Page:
A Symposium in Honor of Professor Emeritus Anthony R. Ingraffea

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A Symposium in Honor of Professor Emeritus Anthony R. Ingraffea
Computer Simulation and Physical Testing of Complex Fracturing Processes
School of Civil and Environmental Engineering, Cornell University, September 27, 2014

Ingraffea Symposium Directory with Abstracts and URLs.pdf
Ingraffea Symposium Background Resources

Session 1: John Abel, Session Chair
Welcome Remarks by Phillip L. Liu and John Abel
- A Concrete Damage Plasticity Model For Ancient Roman Pozzolanic Concrete Vaulted Structures by Renato Perucchio
- State-Based Peridynamic Lattice Modeling of Reinforced Concrete Structures by Walter Gerstle
- Thunderhead Engineering – Continuing the Rand Hall Ethos by Daniel Swenson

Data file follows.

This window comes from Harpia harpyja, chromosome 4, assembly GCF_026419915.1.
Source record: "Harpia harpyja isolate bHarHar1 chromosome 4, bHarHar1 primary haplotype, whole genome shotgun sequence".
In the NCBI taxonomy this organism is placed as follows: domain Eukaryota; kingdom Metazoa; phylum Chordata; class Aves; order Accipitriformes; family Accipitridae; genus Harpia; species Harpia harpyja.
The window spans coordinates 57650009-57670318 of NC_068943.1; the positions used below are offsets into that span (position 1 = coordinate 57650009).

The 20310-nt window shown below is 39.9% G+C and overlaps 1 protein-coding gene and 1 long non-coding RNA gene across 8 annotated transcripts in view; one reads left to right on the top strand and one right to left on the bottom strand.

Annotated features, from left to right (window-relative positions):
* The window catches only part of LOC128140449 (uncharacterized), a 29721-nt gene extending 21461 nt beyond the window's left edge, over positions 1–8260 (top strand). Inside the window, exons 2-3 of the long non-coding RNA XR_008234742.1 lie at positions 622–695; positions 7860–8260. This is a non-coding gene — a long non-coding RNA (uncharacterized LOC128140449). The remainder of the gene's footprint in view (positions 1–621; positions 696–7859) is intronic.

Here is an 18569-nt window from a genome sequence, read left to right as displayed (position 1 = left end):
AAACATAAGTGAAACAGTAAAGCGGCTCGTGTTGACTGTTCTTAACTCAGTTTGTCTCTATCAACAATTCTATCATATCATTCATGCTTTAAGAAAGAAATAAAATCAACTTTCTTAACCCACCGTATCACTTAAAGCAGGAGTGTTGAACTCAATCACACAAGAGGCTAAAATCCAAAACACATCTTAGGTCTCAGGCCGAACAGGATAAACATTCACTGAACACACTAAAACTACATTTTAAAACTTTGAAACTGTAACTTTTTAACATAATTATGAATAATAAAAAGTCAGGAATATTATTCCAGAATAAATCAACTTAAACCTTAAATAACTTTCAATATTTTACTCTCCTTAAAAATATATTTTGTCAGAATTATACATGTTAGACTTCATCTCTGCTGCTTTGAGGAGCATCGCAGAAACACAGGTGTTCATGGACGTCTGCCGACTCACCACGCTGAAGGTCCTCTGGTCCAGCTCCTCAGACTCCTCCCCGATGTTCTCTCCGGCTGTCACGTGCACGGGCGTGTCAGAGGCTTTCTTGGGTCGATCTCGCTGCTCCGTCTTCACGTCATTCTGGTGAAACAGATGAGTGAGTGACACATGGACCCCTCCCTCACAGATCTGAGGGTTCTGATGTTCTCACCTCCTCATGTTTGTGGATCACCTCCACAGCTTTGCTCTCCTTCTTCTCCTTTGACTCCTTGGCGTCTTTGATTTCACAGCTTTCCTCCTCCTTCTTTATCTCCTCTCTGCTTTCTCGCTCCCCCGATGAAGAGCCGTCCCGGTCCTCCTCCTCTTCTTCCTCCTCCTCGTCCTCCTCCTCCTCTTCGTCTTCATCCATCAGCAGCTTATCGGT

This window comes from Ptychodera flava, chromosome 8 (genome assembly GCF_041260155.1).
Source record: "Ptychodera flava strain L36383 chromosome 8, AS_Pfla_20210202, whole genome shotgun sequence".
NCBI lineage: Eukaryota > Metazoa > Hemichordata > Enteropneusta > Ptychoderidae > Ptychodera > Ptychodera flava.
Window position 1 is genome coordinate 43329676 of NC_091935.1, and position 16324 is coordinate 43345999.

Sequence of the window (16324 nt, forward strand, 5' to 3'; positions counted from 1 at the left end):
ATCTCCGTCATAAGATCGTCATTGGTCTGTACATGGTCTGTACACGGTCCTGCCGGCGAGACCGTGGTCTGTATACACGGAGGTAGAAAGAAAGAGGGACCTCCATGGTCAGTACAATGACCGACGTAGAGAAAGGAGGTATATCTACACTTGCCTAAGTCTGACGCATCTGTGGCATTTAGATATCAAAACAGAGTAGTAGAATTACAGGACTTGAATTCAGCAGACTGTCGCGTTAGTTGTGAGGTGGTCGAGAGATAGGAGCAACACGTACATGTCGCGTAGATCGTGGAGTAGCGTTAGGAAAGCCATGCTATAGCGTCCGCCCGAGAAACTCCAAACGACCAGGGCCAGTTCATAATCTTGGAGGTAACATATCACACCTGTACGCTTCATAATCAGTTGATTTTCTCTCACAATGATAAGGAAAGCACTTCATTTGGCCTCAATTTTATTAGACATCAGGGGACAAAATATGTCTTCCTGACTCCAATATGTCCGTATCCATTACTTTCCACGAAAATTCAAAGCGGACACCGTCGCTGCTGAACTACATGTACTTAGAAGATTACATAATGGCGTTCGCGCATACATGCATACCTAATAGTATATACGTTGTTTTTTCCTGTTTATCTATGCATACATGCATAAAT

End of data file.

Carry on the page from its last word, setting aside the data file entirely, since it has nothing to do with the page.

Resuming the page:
Session 2: Bruce Carter, Session Chair
- Working with Tony is everything it's cracked up to be by Keshav Pingali
- Non-manifold Geometric Modeling as a Framework for Computational Mechanics Simulations by Luiz Fernando Martha
- A Short History of Crack Growth Simulation Software Developed at Cornell University by Paul Wawrzynek

Session 3: Paul Wawrzynek, Session Chair
- 3D Characterization and Modeling of Fatigue Cracks by Anthony D. Rollett
- Multiscale Materials Modeling by Chuin-Shan David Chen
- On the Virtual Crack Extension for Calculating the Energy Release Rate and Its Derivatives by Changyu Hwang

Session 4: Derek Warner, Session Chair
- Methane Emissions Make Shale Gas a Bridge to Nowhere by Robert Howarth
- X-Ray Micro Computed Tomography Based Study of the Effects of Copper-Rich Segregation Structures on Microstructurally-Small Fatigue-Crack Propagation in Al-Cu Alloys by Jacob Hochhalter
- Toward High-Fidelity Multi-Scale Modeling of 3D Crack Evolution by Ashley Spear
Closing Remarks by John F. Abel


Recent Submissions

Now showing 1 - 10 of 32
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    (28) Resource: Anthony R. Ingraffea – Background Resources
    Cornell University (The Internet-First University Press, 2014-09-27)
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    (29) Resource: Anthony R. Ingraffea – Curriculum Vitae